All Classical Radio James Depreist

Untriggering life and the memories of trauma

Actor Keith Mascoll digs into the issue of childhood sexual abuse in "Triggered Life," from Portland Playhouse.


“WE’RE OPENING UP A CONVERSATION FOR EVERYBODY TO HAVE. We need to keep our girls safe. We need to keep our boys safe.”

It was mid-afternoon on Wednesday, and the actor Keith Mascoll was on the phone, fresh from a run-through of his show Triggered Life: A Requiem of Healing, which has preview performances Thursday and Friday evenings at Portland Playhouse and on Saturday opens a twelve-show run, through April 4. The performances are being taped in real time, and can be watched on video.

Keith Mascoll in “Triggered Life: A Requiem of Healing.” Photo: Crosby Tatum

Triggered Life is a one-actor, two character play that goes to places theater rarely goes – into the world of sexual abuse of children, and the struggles to overcome its emotional cost. It’s based partly on Mascoll’s own experiences, and partly on his conversations with other people who’ve been abused. And as we’ve passed the one-year mark in social isolation, during which incidences of domestic abuse have spiked, it seems a show that’s more than met its time. Mascoll’s director and longtime working partner, John Oluwole ADEkoje, wrote the script, collaborating with Mascoll on the scenes that include Mascoll’s own experiences. Though it’s rooted in actual memories and events, Mascoll says, it’s true theater, with a human story to tell: “Definitely storytelling.”

Mascoll performs alone onstage, filmed by two cameras that can sometimes edit and sometimes be seen together on split screens, and striving for a balance between theatrical and film acting styles. When theater actors perform on film, he notes, they can play everything big for the sake of being big; film calls for a more nuanced approach. “It’s the challenge of doing it, to be perfectly honest,” he says. The story’s told through two characters: Keith, and a man named Ishmael. “Ishmael’s a composite,” Mascoll says,  built from interviews with psychotherapists “and people who have represented to me. He represents for folks who haven’t spoken and can’t speak.”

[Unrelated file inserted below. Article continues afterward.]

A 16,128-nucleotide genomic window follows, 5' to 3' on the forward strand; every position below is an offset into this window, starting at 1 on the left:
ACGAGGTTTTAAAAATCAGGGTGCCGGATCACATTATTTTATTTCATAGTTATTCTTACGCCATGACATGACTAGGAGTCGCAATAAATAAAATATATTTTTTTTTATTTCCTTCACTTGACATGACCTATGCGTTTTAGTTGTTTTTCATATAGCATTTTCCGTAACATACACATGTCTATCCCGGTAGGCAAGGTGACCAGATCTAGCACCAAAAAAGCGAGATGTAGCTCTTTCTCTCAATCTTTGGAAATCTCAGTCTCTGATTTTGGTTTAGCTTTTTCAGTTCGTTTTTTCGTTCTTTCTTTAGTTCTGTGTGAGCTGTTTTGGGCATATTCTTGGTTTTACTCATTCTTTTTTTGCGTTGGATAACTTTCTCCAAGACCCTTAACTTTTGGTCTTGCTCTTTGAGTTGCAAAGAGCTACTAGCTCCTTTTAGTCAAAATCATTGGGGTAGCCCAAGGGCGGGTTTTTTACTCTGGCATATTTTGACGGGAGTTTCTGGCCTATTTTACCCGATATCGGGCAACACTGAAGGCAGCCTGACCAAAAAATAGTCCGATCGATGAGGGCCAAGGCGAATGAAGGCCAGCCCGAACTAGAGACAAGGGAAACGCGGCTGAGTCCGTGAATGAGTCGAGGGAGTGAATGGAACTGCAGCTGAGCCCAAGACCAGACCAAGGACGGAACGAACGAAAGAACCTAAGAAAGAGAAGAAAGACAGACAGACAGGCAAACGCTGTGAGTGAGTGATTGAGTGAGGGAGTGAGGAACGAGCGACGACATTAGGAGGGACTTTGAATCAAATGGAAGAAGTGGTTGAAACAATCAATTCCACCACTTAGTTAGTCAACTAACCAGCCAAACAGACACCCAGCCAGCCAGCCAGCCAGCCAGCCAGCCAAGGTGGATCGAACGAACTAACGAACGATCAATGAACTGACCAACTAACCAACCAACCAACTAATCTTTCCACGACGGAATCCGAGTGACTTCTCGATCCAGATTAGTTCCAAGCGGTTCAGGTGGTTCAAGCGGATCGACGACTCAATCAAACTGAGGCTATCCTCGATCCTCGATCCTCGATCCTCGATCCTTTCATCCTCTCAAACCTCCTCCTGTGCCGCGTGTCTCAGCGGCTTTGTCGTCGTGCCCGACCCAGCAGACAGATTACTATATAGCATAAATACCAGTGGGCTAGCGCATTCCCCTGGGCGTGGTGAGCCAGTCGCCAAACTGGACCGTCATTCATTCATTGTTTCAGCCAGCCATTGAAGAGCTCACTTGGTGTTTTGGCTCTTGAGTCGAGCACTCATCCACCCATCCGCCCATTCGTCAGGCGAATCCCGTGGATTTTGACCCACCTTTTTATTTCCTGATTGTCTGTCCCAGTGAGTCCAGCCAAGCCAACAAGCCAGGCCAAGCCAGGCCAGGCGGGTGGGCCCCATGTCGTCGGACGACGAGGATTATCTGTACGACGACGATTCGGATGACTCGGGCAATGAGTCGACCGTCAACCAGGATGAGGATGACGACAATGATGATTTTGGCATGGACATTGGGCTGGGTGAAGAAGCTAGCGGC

Keith Mascoll onstage at Portland Playhouse in “Triggered Life.” Photo: Jesse Rowell, Jr. 

The inability to speak about trauma is very real, he adds, in any community, and particularly, in his experience, among Black men: “It’s a conversation that the community hasn’t had.” For that reason, several performances have been set aside for Black and Brown audiences. But the story is universal, he stresses: “The question of sexual abuse is always on the table. Sexual abuse doesn’t have a color. Trauma doesn’t have a color. It’s a story about two Black men, but the story is relatable. The pain is relatable.”

Mascoll and his wife, Roxann Mascoll, a psychotherapist and social worker, are based in Cambridge, Massachusetts, but have been spending time in Portland to visit mutual friends. One of those friends is Ramona Lisa Alexander, Portland Playhouse’s associate artistic director, and that’s how Triggered Life and the Playhouse linked up. Roxann plays a key role in the show, conducting after-show talks via Zoom with the audience to encourage at least tentative resolution: As Keith puts it, “It’s important as we open people up that we also close them up again.” The talkback is so crucial, he adds, that they refer to it as the show’s “Act Two.” It’s interactive, and lasts a quick half-hour or so: “We understand that we can’t drag this out. We’re all about how to use art as a learning tool.”

That includes another project with director ADEkoje, at the Isabella Stewart Gardner Museum in nearby Boston. Standing in front of the empty seventeenth century frame that had once held Rembrandt’s painting Christ in the Storm on the Sea of Galilee, which was famously stolen from the museum along with several other masterworks, Mascoll “refills” the frame with his monologue. You can see a museum-produced video about it here.


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Photo Joe Cantrell

Bob Hicks has been covering arts and culture in the Pacific Northwest since 1978, including 25 years at The Oregonian. Among his art books are Kazuyuki Ohtsu; James B. Thompson: Fragments in Time; and Beth Van Hoesen: Fauna and Flora. His work has appeared in American Theatre, Biblio, Professional Artist, Northwest Passage, Art Scatter, and elsewhere. He also writes the daily art-history series "Today I Am."


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